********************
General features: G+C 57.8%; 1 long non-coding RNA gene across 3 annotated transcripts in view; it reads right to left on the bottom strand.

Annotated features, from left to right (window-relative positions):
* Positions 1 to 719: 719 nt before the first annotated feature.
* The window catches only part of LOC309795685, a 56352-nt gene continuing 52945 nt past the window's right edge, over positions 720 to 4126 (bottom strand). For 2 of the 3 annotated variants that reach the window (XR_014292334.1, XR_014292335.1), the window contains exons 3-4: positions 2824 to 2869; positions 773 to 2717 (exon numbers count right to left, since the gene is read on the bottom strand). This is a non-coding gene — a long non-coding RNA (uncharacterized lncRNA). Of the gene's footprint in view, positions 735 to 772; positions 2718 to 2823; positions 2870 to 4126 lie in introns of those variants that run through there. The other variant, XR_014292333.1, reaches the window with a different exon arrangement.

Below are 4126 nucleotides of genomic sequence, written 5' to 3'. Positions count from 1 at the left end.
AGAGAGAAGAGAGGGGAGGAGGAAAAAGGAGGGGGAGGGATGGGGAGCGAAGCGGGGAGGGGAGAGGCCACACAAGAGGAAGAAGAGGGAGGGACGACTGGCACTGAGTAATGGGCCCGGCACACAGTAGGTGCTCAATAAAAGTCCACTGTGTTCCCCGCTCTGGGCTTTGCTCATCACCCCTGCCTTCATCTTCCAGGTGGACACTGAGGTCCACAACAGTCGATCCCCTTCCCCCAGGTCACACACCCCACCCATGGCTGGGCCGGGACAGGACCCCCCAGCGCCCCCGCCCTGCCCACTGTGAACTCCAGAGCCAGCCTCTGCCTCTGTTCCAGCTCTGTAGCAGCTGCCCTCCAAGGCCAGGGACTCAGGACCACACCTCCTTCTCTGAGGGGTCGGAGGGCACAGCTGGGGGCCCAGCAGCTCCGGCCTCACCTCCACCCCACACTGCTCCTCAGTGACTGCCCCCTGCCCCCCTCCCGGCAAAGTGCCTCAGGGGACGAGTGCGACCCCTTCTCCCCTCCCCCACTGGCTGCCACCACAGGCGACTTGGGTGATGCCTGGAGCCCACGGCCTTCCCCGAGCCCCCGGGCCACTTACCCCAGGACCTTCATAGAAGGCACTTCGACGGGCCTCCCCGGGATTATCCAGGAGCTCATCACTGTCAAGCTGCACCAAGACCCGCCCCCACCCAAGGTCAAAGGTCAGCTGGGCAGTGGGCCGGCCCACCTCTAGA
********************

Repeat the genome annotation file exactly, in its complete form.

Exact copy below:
General features: G+C 57.8%; 1 long non-coding RNA gene across 3 annotated transcripts in view; it reads right to left on the bottom strand.

Annotated features, from left to right (window-relative positions):
* Positions 1 to 719: 719 nt before the first annotated feature.
* The window catches only part of LOC309795685, a 56352-nt gene continuing 52945 nt past the window's right edge, over positions 720 to 4126 (bottom strand). For 2 of the 3 annotated variants that reach the window (XR_014292334.1, XR_014292335.1), the window contains exons 3-4: positions 2824 to 2869; positions 773 to 2717 (exon numbers count right to left, since the gene is read on the bottom strand). This is a non-coding gene — a long non-coding RNA (uncharacterized lncRNA). Of the gene's footprint in view, positions 735 to 772; positions 2718 to 2823; positions 2870 to 4126 lie in introns of those variants that run through there. The other variant, XR_014292333.1, reaches the window with a different exon arrangement.

Below are 4126 nucleotides of genomic sequence, written 5' to 3'. Positions count from 1 at the left end.
AGAGAGAAGAGAGGGGAGGAGGAAAAAGGAGGGGGAGGGATGGGGAGCGAAGCGGGGAGGGGAGAGGCCACACAAGAGGAAGAAGAGGGAGGGACGACTGGCACTGAGTAATGGGCCCGGCACACAGTAGGTGCTCAATAAAAGTCCACTGTGTTCCCCGCTCTGGGCTTTGCTCATCACCCCTGCCTTCATCTTCCAGGTGGACACTGAGGTCCACAACAGTCGATCCCCTTCCCCCAGGTCACACACCCCACCCATGGCTGGGCCGGGACAGGACCCCCCAGCGCCCCCGCCCTGCCCACTGTGAACTCCAGAGCCAGCCTCTGCCTCTGTTCCAGCTCTGTAGCAGCTGCCCTCCAAGGCCAGGGACTCAGGACCACACCTCCTTCTCTGAGGGGTCGGAGGGCACAGCTGGGGGCCCAGCAGCTCCGGCCTCACCTCCACCCCACACTGCTCCTCAGTGACTGCCCCCTGCCCCCCTCCCGGCAAAGTGCCTCAGGGGACGAGTGCGACCCCTTCTCCCCTCCCCCACTGGCTGCCACCACAGGCGACTTGGGTGATGCCTGGAGCCCACGGCCTTCCCCGAGCCCCCGGGCCACTTACCCCAGGACCTTCATAGAAGGCACTTCGACGGGCCTCCCCGGGATTATCCAGGAGCTCATCACTGTCAAGCTGCACCAAGACCCGCCCCCACCCAAGGTCAAAGGTCAGCTGGGCAGTGGGCCGGCCCACCTCTAGA